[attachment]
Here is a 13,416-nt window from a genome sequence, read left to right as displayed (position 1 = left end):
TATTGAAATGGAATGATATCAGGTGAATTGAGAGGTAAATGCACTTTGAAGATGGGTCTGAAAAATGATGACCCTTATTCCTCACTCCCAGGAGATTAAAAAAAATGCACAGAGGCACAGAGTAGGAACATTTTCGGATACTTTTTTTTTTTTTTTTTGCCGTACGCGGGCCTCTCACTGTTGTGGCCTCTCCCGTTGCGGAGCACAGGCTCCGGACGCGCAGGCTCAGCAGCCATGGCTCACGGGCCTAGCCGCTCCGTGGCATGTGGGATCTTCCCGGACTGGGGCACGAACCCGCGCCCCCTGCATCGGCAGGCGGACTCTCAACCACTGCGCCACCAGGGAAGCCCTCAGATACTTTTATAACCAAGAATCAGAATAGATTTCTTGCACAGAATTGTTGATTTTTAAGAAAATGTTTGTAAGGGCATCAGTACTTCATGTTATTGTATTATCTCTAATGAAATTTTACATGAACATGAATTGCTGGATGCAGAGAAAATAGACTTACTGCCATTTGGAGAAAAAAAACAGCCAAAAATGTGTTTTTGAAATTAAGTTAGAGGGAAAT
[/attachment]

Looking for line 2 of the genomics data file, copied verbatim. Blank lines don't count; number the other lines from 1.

TATTGAAATGGAATGATATCAGGTGAATTGAGAGGTAAATGCACTTTGAAGATGGGTCTGAAAAATGATGACCCTTATTCCTCACTCCCAGGAGATTAAAAAAAATGCACAGAGGCACAGAGTAGGAACATTTTCGGATACTTTTTTTTTTTTTTTTTGCCGTACGCGGGCCTCTCACTGTTGTGGCCTCTCCCGTTGCGGAGCACAGGCTCCGGACGCGCAGGCTCAGCAGCCATGGCTCACGGGCCTAGCCGCTCCGTGGCATGTGGGATCTTCCCGGACTGGGGCACGAACCCGCGCCCCCTGCATCGGCAGGCGGACTCTCAACCACTGCGCCACCAGGGAAGCCCTCAGATACTTTTATAACCAAGAATCAGAATAGATTTCTTGCACAGAATTGTTGATTTTTAAGAAAATGTTTGTAAGGGCATCAGTACTTCATGTTATTGTATTATCTCTAATGAAATTTTACATGAACATGAATTGCTGGATGCAGAGAAAATAGACTTACTGCCATTTGGAGAAAAAAAACAGCCAAAAATGTGTTTTTGAAATTAAGTTAGAGGGAAAT